Go to the Globe and Mail homepage

Jump to main navigationJump to main content

CP grain train near Lake Louise, Alberta. (CPR)
CP grain train near Lake Louise, Alberta. (CPR)

CP head touts results as proof railway is undergoing turnaround Add to ...

Fighting to save his job, Fred Green is portraying Canadian Pacific Railway Ltd. as a company that is on the comeback trail.

The CP chief executive officer said that the railway’s $142-million profit in the first quarter, unveiled Friday, underscores the improvements made over the past year, with the company delivering more cargo and fixing bottlenecks.

More related to this story

“We’re shattering operating records,” Mr. Green said during a conference call, after CP announced that its quarterly profit quadrupled, one month before a showdown with a New York activist investor.

The Calgary-based railway said its trains are travelling long distances efficiently, freight is spending less time in storage and locomotives are operating with better fuel mileage.

Mr. Green said CP’s latest turnaround strategy has its roots in a strategy he put in place in 2010, but severe winter storms and spring flooding last year masked the progress being made.

“We feel comfortable that people are seeing the underlying fundamentals,” he said. “Now that the last several quarters have shown improving performance, people are starting to realize the original plan, interrupted by two bad quarters of unique weather, is now right back on track.”

But CP’s results also left an opening for criticism from Bill Ackman, the CEO of Pershing Square Capital Management LP, who wants to install former Canadian National Railway Co. boss Hunter Harrison as CP’s top executive.

CP’s first-quarter operating ratio – a gauge of efficiency that measures costs as a percentage of revenue – fell to 80.1 per cent from 90.6 per cent. A lower number is better, but in this case it partly reflects the mild winter in parts of the country. And CP’s number is still higher than other railways will likely report.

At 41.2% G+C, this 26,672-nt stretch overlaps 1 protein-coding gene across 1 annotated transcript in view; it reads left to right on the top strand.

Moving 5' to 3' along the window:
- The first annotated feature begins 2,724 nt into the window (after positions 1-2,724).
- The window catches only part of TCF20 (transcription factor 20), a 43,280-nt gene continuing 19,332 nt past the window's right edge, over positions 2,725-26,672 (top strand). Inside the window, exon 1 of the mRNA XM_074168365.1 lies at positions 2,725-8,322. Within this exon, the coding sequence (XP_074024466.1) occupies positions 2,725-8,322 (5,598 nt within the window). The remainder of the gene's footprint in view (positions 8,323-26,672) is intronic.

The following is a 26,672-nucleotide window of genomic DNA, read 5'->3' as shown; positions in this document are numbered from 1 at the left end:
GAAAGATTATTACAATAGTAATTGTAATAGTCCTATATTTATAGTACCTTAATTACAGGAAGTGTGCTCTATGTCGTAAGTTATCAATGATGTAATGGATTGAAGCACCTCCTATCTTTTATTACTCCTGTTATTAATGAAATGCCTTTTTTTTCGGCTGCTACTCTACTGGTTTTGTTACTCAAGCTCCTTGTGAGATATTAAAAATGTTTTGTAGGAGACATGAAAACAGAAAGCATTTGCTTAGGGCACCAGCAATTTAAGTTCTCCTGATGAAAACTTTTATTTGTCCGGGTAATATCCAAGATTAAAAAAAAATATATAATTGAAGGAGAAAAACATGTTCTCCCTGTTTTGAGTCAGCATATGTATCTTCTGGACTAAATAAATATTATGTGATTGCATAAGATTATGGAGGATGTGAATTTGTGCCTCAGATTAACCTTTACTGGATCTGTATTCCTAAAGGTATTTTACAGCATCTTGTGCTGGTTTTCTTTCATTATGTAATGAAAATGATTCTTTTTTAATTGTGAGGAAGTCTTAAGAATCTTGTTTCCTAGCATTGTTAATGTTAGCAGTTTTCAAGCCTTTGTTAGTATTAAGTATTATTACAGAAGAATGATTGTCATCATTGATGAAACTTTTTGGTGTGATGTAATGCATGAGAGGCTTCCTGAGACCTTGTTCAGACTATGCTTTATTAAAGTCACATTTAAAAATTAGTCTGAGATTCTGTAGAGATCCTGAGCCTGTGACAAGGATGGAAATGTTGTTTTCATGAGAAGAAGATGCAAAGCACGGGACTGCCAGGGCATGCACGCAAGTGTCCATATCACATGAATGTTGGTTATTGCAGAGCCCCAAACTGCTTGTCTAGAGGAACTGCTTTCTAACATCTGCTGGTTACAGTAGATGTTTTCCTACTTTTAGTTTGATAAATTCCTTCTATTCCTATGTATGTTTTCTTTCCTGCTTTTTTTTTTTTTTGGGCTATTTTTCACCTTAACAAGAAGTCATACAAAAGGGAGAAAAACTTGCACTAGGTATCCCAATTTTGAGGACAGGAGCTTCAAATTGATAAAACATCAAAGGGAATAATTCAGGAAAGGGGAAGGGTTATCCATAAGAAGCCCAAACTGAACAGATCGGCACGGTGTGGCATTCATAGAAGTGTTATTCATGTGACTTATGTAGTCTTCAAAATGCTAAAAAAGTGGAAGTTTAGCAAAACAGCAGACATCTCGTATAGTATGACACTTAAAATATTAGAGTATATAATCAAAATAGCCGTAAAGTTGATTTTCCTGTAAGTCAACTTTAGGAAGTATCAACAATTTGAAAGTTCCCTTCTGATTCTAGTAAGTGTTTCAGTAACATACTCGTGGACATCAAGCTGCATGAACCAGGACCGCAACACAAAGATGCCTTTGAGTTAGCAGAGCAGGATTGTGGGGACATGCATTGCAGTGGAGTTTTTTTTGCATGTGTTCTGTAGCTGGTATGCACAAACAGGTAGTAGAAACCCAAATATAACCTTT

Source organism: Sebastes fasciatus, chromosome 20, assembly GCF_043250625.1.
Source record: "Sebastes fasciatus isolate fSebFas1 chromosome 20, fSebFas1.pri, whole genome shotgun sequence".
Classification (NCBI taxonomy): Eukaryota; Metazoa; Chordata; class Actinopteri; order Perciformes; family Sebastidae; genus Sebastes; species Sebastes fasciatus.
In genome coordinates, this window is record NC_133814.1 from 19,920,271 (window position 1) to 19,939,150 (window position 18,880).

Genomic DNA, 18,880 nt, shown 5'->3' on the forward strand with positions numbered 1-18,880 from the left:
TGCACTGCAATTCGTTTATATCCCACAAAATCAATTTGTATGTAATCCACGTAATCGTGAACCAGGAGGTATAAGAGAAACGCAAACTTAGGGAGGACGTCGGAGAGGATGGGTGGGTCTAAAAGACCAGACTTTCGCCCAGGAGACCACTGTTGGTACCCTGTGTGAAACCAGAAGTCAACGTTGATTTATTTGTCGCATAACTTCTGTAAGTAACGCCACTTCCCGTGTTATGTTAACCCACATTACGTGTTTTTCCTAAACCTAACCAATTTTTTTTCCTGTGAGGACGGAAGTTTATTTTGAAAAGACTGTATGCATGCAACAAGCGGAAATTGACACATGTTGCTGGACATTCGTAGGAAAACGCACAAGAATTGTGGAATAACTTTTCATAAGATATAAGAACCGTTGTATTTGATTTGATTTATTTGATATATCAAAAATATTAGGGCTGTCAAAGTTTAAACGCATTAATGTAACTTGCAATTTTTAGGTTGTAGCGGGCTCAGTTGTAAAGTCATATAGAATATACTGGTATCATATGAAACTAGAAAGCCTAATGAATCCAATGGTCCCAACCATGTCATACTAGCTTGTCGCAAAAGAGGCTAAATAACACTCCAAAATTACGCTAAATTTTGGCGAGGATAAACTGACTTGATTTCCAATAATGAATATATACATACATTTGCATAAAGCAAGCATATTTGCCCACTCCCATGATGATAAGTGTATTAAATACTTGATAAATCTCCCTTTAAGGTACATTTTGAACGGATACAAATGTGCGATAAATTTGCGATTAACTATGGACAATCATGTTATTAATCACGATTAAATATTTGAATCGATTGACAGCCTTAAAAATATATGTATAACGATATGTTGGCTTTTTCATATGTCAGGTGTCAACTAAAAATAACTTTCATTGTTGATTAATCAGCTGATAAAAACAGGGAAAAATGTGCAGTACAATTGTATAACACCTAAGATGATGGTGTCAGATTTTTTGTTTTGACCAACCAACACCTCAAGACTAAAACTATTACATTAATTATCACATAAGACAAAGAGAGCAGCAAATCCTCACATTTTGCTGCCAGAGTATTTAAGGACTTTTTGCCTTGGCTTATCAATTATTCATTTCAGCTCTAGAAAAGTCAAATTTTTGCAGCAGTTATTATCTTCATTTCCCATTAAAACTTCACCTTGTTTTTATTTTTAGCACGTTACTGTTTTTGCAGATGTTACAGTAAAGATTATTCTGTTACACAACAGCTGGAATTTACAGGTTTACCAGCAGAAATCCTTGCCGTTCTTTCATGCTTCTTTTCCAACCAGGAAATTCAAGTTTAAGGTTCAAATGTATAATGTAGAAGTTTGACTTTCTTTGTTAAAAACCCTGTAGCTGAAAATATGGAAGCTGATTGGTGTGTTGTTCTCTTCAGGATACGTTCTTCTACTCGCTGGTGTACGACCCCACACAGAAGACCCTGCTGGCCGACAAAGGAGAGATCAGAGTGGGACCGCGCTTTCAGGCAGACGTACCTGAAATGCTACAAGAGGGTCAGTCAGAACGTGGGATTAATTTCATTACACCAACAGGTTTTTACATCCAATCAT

Despite “one of the best winters in Canadian history” and the benefits of $4-million in land sales and a $12-million insurance gain, the railway’s operating ratio is still higher than it was in the same quarter in 2006, Mr. Ackman said.

CP had a first-quarter operating ratio of 79.6 per cent in 2006. Its annual ratio that year rang in at 75.4 per cent.

“It has been six years of billions of dollars of capital expenditures and these results are worse than they were six years ago when Fred Green was named CEO,” Mr. Ackman said. “This is why we believe it is time for a management change.”

CP is striving to reduce its operating ratio to the range of 70 per cent to 72 per cent for 2014.

But a CP spokesman said the railway already has a recovery strategy. “Pershing Square appears to be making an intentionally misleading comparison. It is well known to those familiar with our business that the first quarter is seasonally weak for CP. In addition, Pershing Square has not taken into account the significant impact of rising fuel prices over the last several years,” said a spokesman for Canada’s second-largest railway.

Mr. Ackman replied that there was nothing misleading about his statement, since it compares the first quarter with the same period from 2006 – just before Mr. Green became CEO. "True to form, CP seeks to blame this failure on increased fuel prices. As with the rest of Mr. Green’s excuses, this one rings hollow, " Mr. Ackman said, noting that CP’s competitors have improved their operating ratios despite higher fuel.

Pershing Square, CP’s largest shareholder, is touting its own turnaround plan to chop CP’s operating ratio to 65 per cent within four years of replacing Mr. Green.

CP shareholders will be voting on which competing director nominees to support at the railway’s annual meeting on May 17 in Calgary.



National Bank Financial Inc. analyst Cameron Doerksen said CP’s revenue, profit and operating ratio came in slightly stronger than he expected.

“The key date for CP is the May 17 proxy vote. In the meantime we believe that the current valuation on the stock fully reflects the optimism that the company can substantially improve its operating ratio, be it under the current management or under Hunter Harrison,” Mr. Doerksen said in a research note.

Pershing Square acquired a 14.2-per-cent stake in CP last fall for $1.4-billion. The hedge fund is proposing an alternative slate of seven directors, including Mr. Ackman.

Canadian Pacific (CP)

Close: $76.45, up 42¢

In the know

Most popular videos »

Highlights

More from The Globe and Mail

Most popular